There is so much to this film that is absolutely needless. There’s a meandering intro from old Bilbo (Ian Holm), who is trying to write while a young Frodo (Elijah Wood) pokes around Bag End. Compare this doddering start to the grand opening of The Fellowship of the Ring, with its haunting score, Cate Blanchett voiceover and quick summary of the backstory, and it’s clear Peter Jackson has been given too much leash with this second crack at Middle-Earth.

The movie smacks of a director too much in love with his source material, and it’s positively brimming with fan service moments. Jackson unabashedly recycles camera angles and bits of dialogue to the point where it goes beyond the occasional wink at the audience and becomes more of a sharp jab in the ribs: “Remember when Gandalf hit his head on the chandelier? That’s still funny, right?”

That said, Jackson also makes numerous departures from the source text that serve only to muddle the tone of the film. Tolkien’s novel was meant for children; it had a lot more humour and a lot less morality than his later books. Jackson appears to struggle with that difference as he tries to marry the epic scale of The Lord of the Rings with the ridiculousness of 13 loud, hungry dwarves showing up uninvited for a house party. He tries to make the story larger than it needs to be.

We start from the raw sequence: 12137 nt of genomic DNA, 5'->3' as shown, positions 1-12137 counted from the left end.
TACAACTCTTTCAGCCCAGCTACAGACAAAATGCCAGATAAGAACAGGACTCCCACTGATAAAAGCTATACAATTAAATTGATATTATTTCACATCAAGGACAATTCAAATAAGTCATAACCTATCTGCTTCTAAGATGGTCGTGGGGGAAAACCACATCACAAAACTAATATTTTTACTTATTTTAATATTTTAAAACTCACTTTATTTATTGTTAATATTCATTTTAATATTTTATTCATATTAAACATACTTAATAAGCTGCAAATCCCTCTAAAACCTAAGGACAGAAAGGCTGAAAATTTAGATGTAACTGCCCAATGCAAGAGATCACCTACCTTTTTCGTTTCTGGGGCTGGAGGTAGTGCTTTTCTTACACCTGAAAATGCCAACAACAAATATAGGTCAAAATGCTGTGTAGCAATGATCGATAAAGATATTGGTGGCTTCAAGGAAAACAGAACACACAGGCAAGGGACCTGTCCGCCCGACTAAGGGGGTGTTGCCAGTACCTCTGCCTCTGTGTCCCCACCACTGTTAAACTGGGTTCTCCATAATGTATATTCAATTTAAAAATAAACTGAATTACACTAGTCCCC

One of the biggest changes to Tolkien’s source text is that Jackson has essentially grafted on other bits of the Middle-Earth story to create a prequel for Sauron’s rise. He draws from The Lord of the Rings appendix to create a subplot for Gandalf and his fellow wizards Saruman and Radagast (Sylvester McCoy). Sauron and his Ringwraiths are gathering themselves in Mirkwood, and Radagast – who we do not see in the novel – is the first one to warn his allies. It’s tough to take him seriously, though, as he drives a sled drawn by rabbits and he quite literally has white bird shit plastered to the side of his face the entire time.

Radagast the Brown the Hobbit an Unexpected Journey Tolkien Peter Jackson Sylvester McCoy

Note the white mess on his face.

The Hobbit wasn’t written as an intentional prequel to what The Lord of the Rings became. It simply didn’t have the grand scope of good versus evil that the later books had. The Hobbit is an adventure tale about a mild-mannered person who discovers new strengths in himself when he is put in extraordinary situations. The Hobbit is about Bilbo. By forcing the Sauron plot onto it – and by inserting an Orc nemesis for Thorin to square off with at the film’s climax – Jackson is creating too many threads to tie up. Obviously they will be tied up by the third film, but this first one should be able to stand on its own feet.

Jackson may be reliving his LOTR heyday, but there’s little evidence he’s grown since then in An Unexpected Journey.

Nevertheless, this is an enjoyable return to the magical and picturesque Middle-Earth. It doesn’t hit the high notes or plumb emotional depths the way it’s predecessors did, but it’s absolutely worth seeing.

3.5 out of 5 stars